Microsoft lays out four core company principles around employee unionization efforts in the tech industry

Microsoft's President & Vice Chair Brad Smith has responded to recent unionization campaigns across the country, particularly in the technology industry. In a blog post, Smith laid out four core company principles for unionization and other employee concerns around the topic.

In coming to this decision, Smith says Microsoft has two factors in mind. First, he notes Microsoft "has a lot to learn" and believes "other industries have vastly more experience and knowledge than we do." In this, Microsoft talked with labor, businesses, and other leaders.

In the second part, Microsoft acknowledged that its approach to these issues is different from what might be best for others. Microsoft's approach depends on "shared company culture that is grounded in a growth mindset focused on listening, learning, and evolving our approaches together," per Smith.

The most important thing to note from Smith's blog post is that Microsoft's leaders have an open-door policy, and knows that there is some time when some employees in some countries may wish to form or join a union. Also important, is that Microsoft respects the right to make a union, saying that it does not believe that "employees or the company’s other stakeholders benefit by resisting lawful employee efforts to participate in protected activities, including forming or joining a union."

All that said, Microsoft's big four principles include the following (we already addressed the first two parts above.)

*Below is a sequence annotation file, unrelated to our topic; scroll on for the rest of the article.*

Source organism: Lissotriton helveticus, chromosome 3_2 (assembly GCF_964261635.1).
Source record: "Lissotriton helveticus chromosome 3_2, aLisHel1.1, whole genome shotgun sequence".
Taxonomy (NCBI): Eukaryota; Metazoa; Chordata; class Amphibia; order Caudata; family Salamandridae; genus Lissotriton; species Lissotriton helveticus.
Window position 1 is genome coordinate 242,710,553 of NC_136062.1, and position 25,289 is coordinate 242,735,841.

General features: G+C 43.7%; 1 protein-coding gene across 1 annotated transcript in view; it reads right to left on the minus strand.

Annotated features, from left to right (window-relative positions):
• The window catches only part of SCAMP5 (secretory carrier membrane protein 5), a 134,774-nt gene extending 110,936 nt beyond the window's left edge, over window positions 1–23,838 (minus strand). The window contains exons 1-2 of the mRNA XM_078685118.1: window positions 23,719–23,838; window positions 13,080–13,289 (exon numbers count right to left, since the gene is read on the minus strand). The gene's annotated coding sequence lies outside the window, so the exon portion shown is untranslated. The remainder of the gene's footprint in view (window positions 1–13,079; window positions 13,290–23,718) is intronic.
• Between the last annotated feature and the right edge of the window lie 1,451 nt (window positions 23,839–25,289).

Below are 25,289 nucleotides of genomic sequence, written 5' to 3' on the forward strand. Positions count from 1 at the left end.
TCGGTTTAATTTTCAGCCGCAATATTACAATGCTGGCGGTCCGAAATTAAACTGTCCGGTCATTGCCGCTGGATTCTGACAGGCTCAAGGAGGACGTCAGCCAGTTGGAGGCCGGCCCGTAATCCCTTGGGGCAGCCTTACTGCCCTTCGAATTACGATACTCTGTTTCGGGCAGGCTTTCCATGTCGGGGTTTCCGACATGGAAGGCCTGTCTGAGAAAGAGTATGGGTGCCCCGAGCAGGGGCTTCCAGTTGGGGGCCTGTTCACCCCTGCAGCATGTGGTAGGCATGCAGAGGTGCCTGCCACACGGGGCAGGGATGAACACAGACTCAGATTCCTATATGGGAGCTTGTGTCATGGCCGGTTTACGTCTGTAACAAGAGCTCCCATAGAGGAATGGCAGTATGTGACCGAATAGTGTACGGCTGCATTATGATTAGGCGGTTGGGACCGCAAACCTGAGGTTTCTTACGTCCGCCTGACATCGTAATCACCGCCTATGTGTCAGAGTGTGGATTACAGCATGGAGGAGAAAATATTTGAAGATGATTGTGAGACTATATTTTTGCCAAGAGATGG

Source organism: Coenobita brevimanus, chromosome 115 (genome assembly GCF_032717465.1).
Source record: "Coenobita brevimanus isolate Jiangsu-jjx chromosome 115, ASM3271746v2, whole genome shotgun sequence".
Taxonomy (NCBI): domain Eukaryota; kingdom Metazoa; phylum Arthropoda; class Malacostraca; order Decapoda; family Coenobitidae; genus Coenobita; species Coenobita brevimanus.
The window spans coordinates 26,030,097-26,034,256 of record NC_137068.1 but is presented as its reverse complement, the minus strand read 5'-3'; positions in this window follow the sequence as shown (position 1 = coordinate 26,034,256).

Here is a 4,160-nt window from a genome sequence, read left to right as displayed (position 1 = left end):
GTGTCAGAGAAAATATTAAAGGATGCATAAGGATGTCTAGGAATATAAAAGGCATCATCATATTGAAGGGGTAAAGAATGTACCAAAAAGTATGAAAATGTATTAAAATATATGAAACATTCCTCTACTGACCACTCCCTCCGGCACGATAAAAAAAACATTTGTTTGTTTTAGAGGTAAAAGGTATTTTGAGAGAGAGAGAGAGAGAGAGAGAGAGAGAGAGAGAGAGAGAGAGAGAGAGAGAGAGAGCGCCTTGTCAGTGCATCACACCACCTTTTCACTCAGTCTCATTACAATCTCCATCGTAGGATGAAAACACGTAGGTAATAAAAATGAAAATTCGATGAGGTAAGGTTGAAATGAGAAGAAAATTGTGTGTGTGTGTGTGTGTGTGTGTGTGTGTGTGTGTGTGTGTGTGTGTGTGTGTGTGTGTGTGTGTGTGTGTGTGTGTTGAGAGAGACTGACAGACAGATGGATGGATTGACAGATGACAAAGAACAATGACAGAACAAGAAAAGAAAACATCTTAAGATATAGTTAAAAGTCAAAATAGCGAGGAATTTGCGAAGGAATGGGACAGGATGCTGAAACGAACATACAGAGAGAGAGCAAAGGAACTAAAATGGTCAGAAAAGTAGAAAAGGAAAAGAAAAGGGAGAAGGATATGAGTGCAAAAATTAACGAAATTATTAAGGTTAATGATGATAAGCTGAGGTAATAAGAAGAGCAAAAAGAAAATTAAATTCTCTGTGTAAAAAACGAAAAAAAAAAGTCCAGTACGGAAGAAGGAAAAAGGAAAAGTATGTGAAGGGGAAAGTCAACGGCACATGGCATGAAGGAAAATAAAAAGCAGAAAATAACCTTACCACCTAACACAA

• We believe in the importance of listening to our employees’ concerns.
  • We recognize that employees have a legal right to choose whether to form or join a union.
  • We are committed to creative and collaborative approaches with unions when employees wish to exercise their rights and Microsoft is presented with a specific unionization proposal.
  • Building on our global labor experiences, we are dedicated to maintaining a close relationship and shared partnership with all our employees, including those represented by a union.

In relation to the second two bullet points, Microsoft mentions that it will also have to make simpler, and not more difficult, approaches for employees to make informed decisions and choosing to form a union or join one or not. Capping things out is Microsoft's mention that it is committed to learning and adapting to the changing labor relations field.

Per Brad Smith:

"We acknowledge that this is a journey, and we will need to continue to learn and change as employee expectations and views change with the world around us. And we recognize that employers and employees will not always agree on all topics – and that is okay. Perhaps as much as anything, we bring a sense of optimism grounded in an appreciation that success in a competitive global economy requires that businesses and labor strive to work together well."

Microsoft's reaction and principles come after a group of employees who work at Activision oped to unionize. Microsoft said it won't stand in the way of the union, despite the company's acquisition of Activision not yet going through. Warehouse employees at Amazon also wanted to unionize but lost the vote. Amazon has been accused of threatening those who voted yes.

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